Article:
- Asian economies,
- financial contagion,
- subprime crisis
When the subprime-induced financial crisis broke out in the U.S. housing sector in the summer of 2007 and mushroomed into a global financial crisis by September 2008, it was widely believed that the Asian economies, especially the “big four”—Japan, China, South Korea, and India—would remain largely immune from the worst of the crisis. However, this assumption has proven to be false. All four countries have felt the negative impact of the financial contagion—albeit differently. Whereas China and India have been moderately impacted, Japan and South Korea have experienced heightened financial instability, sharp economic contraction, and a deep recession. What explains the big four's vulnerability to the crisis, and why have Japan and South Korea been affected more negatively than China and India? How have the four countries responded to the crisis, and what can they do to further insulate their economies from the vagaries of the global financial markets? In this article, the author addresses these interrelated issues.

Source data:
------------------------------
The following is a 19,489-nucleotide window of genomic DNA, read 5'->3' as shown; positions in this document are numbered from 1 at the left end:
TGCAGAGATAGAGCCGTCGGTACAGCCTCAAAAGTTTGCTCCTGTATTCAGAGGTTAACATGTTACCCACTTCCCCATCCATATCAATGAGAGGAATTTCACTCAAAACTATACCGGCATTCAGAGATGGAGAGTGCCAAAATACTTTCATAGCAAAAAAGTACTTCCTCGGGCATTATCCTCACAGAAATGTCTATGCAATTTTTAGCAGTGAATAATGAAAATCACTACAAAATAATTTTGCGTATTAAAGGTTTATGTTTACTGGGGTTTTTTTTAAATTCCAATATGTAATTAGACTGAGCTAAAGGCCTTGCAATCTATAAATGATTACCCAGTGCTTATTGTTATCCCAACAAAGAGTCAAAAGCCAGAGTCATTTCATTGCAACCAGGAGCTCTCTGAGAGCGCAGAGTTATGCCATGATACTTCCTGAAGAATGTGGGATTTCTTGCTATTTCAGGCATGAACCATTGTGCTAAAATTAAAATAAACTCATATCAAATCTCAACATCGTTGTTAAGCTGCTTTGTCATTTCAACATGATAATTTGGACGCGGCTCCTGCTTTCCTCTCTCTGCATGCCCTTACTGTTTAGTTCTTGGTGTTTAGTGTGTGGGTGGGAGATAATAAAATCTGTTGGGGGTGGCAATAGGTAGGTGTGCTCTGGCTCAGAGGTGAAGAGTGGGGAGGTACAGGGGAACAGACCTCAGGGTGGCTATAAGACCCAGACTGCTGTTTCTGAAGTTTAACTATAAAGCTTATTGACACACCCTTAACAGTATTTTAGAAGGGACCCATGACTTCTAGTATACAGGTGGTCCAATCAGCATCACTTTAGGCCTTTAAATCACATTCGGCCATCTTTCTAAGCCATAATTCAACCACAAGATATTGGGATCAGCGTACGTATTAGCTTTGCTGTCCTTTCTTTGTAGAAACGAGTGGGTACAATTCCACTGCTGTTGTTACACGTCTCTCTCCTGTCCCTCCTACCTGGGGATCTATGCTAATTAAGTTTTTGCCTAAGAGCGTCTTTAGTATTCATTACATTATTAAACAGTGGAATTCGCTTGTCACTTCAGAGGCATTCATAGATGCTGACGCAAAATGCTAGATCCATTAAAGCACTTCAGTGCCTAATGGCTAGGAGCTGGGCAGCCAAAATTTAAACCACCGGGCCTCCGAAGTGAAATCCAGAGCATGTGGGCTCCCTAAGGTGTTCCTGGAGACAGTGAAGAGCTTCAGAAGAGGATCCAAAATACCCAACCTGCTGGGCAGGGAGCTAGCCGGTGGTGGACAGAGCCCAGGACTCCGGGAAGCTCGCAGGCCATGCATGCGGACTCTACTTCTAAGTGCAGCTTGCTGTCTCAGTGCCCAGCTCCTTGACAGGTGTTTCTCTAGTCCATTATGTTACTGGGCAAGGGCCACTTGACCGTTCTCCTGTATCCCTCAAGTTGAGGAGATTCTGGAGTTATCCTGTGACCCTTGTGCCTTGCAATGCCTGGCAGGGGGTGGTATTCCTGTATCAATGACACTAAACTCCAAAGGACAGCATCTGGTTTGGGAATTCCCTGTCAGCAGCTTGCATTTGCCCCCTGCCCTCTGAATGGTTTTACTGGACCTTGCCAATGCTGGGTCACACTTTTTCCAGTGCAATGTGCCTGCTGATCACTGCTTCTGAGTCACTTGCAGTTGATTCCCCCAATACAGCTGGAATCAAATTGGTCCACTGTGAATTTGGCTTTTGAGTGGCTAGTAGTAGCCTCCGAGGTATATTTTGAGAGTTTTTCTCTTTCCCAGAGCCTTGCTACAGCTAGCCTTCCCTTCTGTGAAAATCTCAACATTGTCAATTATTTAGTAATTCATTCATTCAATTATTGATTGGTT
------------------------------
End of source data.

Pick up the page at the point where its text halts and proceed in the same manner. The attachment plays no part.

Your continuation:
Copyright © Taylor & Francis Inc. Oct-Dec 2010
Access to external full text or publisher's version may require subscription.